How the Social Medial Platforms Harm Teens

According to the lawsuit, research has shown that “…social media facilitates cyberbullying, contributes to obesity and eating disorders, instigates sleep deprivation to achieve around-the-clock platform engagement, encourages children to negatively compare themselves to others and develop a broad discontentment for life, and has been connected to depression, anxiety, self-harm, and ultimately suicide ideation, suicide attempts, and completed suicide.”

How Meta Benefits From These Harms

Despite knowing of these detrimental effects, Meta constructs its business models around maximizing user engagement, affecting an egregious breach of the public trust.

Advertising on Meta social media platforms generated $69.7 billion for the company in 2019. These revenues are made possible through the exploitation of users. Meta collects and analyzes data on its users so advertisers can conduct micro-target advertising. Because more screen time yields more data and more money for Meta, the company deploys complex algorithms and artificial intelligence “to exploit human psychology,” the lawsuit alleges.

Whistleblower Testifies That Facebook and Instagram Puts Profits Before People

On October 4, 2021, former Facebook employee Frances Haugen appeared before the U.S. Senate to testify that Facebook leadership makes choices that harm children. Haugen stated that during her time at Facebook, decision-makers “repeatedly encountered conflicts between its own profits and our safety” and “consistently resolved those conflicts in favor of its own profits.

The whistleblower underscored that by cherry-picking what information billions of users encounter, Meta, can and does control people’s “deepest thoughts, feelings, and behaviors” and is effectively “shaping their perception of reality.”

Social Media Encourages Violence, Self-Hate, and Self-Harm

Besides cranking up the volume on existing, violence-inducing extremism, division, and polarization, Haugen said that the Facebook machine optimizes profits by cultivating self-harm and self-hate, with vulnerable groups, like teenage girls being the most likely victims. According to Haugen, the social media company’s internal research has repeatedly confirmed these consequences.

In short, “Facebook became a $1 trillion company by paying for its profits with our safety, including the safety of our children,” Haugen said.

Timeline of Events Pertinent to Meta Social Media Lawsuits

  • July 29, 2004: Meta was originally incorporated in Delaware as “The Facebook, Inc.”
  • September 20, 2005: The social media company changed its name to “Facebook, Inc.”
  • September 2021: The Wall Street Journal begins publishing articles based on internal Facebook documents revealing, among other things, how Instagram exacerbated teen girls’ negative self-image.
  • October 4, 2021: Former Facebook employee Frances Haugen appeared before the U.S. Senate to testify that Facebook leadership was aware of the harmful effects its social media platforms have on youth and society.
  • October 22, 2021: Other news outlets begin publishing articles based on The Facebook Papers, documents provided by lawyers of Facebook whistleblower Frances Haugen.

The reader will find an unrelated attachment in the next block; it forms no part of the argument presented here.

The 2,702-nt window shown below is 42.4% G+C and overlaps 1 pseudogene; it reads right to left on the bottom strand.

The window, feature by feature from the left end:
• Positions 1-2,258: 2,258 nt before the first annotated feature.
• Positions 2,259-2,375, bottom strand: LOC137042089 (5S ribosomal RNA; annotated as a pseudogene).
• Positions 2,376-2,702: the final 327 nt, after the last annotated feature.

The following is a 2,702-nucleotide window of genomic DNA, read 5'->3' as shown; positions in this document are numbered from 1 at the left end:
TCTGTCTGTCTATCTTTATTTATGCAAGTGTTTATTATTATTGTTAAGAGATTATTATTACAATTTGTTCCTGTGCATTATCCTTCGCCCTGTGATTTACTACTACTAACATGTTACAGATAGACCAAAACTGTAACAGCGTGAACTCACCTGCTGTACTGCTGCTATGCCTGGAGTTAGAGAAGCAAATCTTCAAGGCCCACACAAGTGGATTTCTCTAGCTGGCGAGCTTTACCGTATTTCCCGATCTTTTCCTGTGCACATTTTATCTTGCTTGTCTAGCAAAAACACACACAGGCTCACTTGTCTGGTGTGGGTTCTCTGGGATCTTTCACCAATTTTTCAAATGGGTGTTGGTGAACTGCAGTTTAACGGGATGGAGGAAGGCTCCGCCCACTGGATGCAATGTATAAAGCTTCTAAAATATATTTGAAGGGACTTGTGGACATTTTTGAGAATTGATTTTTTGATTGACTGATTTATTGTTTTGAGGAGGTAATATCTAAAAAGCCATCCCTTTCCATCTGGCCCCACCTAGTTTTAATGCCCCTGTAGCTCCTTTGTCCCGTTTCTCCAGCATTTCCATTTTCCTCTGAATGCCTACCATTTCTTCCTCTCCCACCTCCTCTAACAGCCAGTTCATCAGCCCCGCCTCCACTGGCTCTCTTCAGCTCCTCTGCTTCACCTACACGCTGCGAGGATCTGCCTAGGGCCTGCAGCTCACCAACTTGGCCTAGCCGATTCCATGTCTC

• October 28, 2021: The company assumed its current name of “Meta.”
  • June 7, 2022: Attorneys for Jessica Guerrero file a personal injury lawsuit against Meta.
  • October 6, 2022: The Judicial Panel on Multistrict Litigation (JPML) centralized social media addiction personal injury lawsuits in the Northern District of California (IN RE: SOCIAL MEDIA ADOLESCENT ADDICTION/PERSONAL INJURY PRODUCTS LIABILITY LITIGATION MDL No. 3047).

What Are the Main Legal Issues Involving the Meta Social Media Lawsuits?

The Plaintiff in the Guerrero case argues the following:

Design Defect

Meta’s defective design of its social media products is not safe for users and is particularly harmful to minors. It is technologically and economically feasible for the company to adjust this design to lower the harm to users.

Failure to Warn

The Defendants failed to adequately warn minor users and their parents of the mental, physical, and emotional dangers of using Meta social media platforms.

Manufacturing Defect

Facebook and Instagram developers deviated from the platforms’ design, presenting a risk of serious injury or death, and causing the platforms to perform less safely than intended by their original design.

Negligence

Meta knew or should have known that its social media products harm a significant percentage of its minor users, and yet the company did not redesign its products to reduce the dangers of its platforms.

Meta prioritized profit over safety by implementing a business model based on product features designed to increase the frequency and duration of users’ engagement, despite knowing of their addictive nature and the significant harm to teens and other users.

Fraud

The Defendants marketed and promoted the social media products as being safe, despite knowing of the risks these products posed to users’ mental and physical health. The Defendants concealed this information from the public.

Injuries & Side Effects of Meta’s Defective and Addictive Social Media Algorithms

Meta’s research shows that Facebook’s and Instagram’s design, marketing, advertising, and promotion produce multiple harmful effects, including:

  • Social media addiction
  • Depression
  • Body dysmorphia
  • Anxiety
  • Suicidal ideation
  • Self-harm
  • Thoughts of self-harm
  • Insomnia
  • Eating disorder
  • Anorexia nervosa
  • Bulimia nervosa
  • Death by suicide
  • Death by eating disorder
  • Lack of focus
  • ADHD
  • Difficulty sleeping
  • Fatigue
  • Headaches
  • Migraines
  • Loss of vision
  • Eye strain
  • Other harmful effects

Rather than warn users of these potential harms, the Defendants refined their platforms to increase addiction and exposure to these harms.

What Compensation Could You Recover in a Meta Social Media Lawsuit?

The amounts that claimants can receive in Meta Social Media verdicts or settlements depend on a wide range of factors, including the type and extent of their injuries. Generally, this type of action could involve several types of recoverable damages, including (but not limited to):

  • Past and future medical treatment and expenses
  • Past and future lost income
  • Past and future pain and suffering from injuries, as well as treatment and recovery
  • Past and future diminished enjoyment of life
  • Diminished earning capacity
  • Possible punitive damages

Let Our Social Media Addiction and Injury Lawyers Work for a Settlement on Your Behalf

Levin Papantonio Rafferty attorneys will work to recover the maximum financial compensation for losses stemming from Meta’s and other defective social media platforms’ designs and marketing practices.

If you or your minor child have been harmed by the addictive features of social media platforms, don’t hesitate to get in touch with our office for a no-cost review of your case. Contact us today at (800) 277-1193 or fill out the Case Evaluation Form provided for your convenience.